For example, many programmers work as part of a team on large software development projects. Therefore, students working toward a BSc (Hons) Computer Science award will be assembled into fictional software development companies to develop a realistic project, and will thereby experience the challenges that can occur when trying to develop a complicated development project and deliver it on schedule and with high quality. After completion of the fictional-company project, the same teams will work on a small-scale, but real, work-based development project set by a subject-relevant industrial employer, such as a software company.

More information
20 Credits

Code: 5CC519

Data Management and Business Intelligence

The acquisition, validation, organisation, management, analysis, presentation and interpretation of data is the primary purpose of information systems in organisations. Underlying much of the success of information systems has been the development of the databases upon which modern information systems are built. The information systems professional needs to understand how these data systems work, how their benefits can be optimised and how to analyse and evaluate the information in the systems in order for the users and managers of the organisation can obtain maximum value for their investments in Information systems.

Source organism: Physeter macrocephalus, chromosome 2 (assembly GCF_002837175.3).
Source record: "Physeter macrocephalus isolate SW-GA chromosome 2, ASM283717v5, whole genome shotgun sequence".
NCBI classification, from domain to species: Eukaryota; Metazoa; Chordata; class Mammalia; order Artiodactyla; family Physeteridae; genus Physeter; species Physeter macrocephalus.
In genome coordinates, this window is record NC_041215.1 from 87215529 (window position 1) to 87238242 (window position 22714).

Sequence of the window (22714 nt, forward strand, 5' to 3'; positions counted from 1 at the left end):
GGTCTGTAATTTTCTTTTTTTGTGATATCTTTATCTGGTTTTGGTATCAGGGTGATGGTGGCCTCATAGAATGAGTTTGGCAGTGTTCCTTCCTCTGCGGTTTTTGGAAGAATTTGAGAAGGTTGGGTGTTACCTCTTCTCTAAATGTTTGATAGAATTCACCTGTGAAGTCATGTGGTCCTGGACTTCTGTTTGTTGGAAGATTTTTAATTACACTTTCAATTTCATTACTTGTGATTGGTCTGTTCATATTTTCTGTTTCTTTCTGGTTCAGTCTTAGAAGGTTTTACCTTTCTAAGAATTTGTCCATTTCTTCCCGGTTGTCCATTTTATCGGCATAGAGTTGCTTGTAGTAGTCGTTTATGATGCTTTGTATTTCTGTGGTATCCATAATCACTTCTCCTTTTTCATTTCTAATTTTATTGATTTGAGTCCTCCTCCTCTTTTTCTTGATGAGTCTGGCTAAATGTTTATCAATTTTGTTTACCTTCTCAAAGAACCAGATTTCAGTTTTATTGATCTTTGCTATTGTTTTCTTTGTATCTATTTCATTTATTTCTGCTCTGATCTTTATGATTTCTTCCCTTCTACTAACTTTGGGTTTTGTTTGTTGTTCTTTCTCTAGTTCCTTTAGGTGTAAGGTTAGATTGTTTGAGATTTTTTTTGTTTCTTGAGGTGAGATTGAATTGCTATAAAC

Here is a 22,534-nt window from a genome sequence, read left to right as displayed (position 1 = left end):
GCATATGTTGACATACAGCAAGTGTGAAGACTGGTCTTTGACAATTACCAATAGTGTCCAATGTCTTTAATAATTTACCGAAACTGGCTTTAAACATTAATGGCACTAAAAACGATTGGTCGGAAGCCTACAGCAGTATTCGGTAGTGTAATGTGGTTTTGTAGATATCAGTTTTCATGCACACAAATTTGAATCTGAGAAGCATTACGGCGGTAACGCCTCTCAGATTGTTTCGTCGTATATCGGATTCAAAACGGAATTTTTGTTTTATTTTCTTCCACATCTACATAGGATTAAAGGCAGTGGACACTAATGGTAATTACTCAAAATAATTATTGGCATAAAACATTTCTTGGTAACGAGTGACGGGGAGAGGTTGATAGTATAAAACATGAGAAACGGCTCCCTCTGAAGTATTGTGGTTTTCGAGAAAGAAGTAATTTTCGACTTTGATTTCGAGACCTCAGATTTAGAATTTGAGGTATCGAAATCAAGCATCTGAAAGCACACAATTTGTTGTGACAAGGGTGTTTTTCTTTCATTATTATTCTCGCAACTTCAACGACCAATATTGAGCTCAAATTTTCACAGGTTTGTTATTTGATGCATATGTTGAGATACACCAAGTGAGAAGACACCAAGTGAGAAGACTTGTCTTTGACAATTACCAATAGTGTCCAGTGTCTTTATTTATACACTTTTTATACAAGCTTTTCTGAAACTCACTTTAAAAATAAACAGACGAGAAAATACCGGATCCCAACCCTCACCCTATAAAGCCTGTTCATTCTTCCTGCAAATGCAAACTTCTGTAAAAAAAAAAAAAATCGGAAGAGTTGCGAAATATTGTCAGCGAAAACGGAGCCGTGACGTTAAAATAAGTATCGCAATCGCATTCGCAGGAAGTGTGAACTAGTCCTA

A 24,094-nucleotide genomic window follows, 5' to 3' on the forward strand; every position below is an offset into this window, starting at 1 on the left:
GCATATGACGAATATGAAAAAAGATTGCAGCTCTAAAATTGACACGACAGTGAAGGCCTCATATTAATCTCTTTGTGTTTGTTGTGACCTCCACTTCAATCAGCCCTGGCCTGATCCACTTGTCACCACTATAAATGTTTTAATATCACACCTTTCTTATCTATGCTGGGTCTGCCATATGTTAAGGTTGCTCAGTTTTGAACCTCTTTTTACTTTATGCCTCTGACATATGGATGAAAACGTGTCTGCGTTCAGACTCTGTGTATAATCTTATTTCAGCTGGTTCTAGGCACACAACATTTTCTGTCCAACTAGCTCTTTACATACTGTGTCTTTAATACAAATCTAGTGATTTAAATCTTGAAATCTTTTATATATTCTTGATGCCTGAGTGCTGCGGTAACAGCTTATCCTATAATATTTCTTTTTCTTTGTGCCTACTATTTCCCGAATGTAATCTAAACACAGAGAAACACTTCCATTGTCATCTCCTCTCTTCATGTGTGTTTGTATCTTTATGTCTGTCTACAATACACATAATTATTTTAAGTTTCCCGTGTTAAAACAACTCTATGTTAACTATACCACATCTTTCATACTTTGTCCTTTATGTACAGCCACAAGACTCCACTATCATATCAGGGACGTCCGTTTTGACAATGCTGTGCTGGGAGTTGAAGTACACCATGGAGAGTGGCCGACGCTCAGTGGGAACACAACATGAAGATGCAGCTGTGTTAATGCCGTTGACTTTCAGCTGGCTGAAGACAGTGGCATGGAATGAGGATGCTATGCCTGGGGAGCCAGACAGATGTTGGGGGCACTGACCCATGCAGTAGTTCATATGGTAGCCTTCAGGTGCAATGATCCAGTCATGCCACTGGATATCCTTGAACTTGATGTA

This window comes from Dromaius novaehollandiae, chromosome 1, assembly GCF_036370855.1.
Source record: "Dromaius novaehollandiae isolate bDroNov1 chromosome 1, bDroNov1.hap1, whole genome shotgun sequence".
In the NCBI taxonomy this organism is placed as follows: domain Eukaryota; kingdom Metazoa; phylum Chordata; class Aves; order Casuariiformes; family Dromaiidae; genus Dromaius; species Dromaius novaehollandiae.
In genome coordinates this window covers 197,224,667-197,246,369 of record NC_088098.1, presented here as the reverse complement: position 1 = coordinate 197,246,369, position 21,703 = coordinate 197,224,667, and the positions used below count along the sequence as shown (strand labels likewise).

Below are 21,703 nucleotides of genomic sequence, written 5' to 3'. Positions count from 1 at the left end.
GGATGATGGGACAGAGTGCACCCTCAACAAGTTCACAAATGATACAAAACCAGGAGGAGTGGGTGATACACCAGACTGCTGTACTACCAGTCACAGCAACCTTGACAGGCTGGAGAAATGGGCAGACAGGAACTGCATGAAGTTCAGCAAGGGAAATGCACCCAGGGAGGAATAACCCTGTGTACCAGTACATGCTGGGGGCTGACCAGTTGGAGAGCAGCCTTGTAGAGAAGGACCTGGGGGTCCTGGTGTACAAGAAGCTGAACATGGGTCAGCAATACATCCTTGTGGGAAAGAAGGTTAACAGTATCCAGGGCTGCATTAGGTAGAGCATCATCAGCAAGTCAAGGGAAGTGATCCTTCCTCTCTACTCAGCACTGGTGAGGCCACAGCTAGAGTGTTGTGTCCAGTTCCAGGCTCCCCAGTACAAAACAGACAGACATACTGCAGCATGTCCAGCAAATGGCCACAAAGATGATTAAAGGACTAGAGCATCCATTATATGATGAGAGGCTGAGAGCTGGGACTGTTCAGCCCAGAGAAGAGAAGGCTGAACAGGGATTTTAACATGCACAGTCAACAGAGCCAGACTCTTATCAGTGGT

A key problem for data management is to reconcile the conflicting demands for real-time data capture for operation systems with the needs of the for management analysis in Business Intelligence, Management Information and Executive Information system, thus introducing the concepts of data-warehouses.

This module will expose students to a wide range of database and data analysis topics which will be actively and practically explored by the students in order to prepare them for their future careers in large and small organisations.

They will have opportunities to work with representative, real-world datasets to develop their understanding of the issues involved in managing and analysing the data and to explore the practical aspects of data mining and management data analysis and presentation using the SAS product set, including the Business Intelligence engine.

More information
20 Credits

Code: 5CC520

IT Product Design

Perhaps the most difficult part of the development of an IT Product or Service is deciding what to build. This module equips students with the skills and knowledge to identify and understand a business problem, produce a set of requirements and specify the design of the product or service from the user’s point of view. This will involve using appropriate systems analysis techniques, applying UCSD tools and methods to the design of the user experience and develop an appropriate database design.
20 Credits

Code: 5CC521

IT Services Management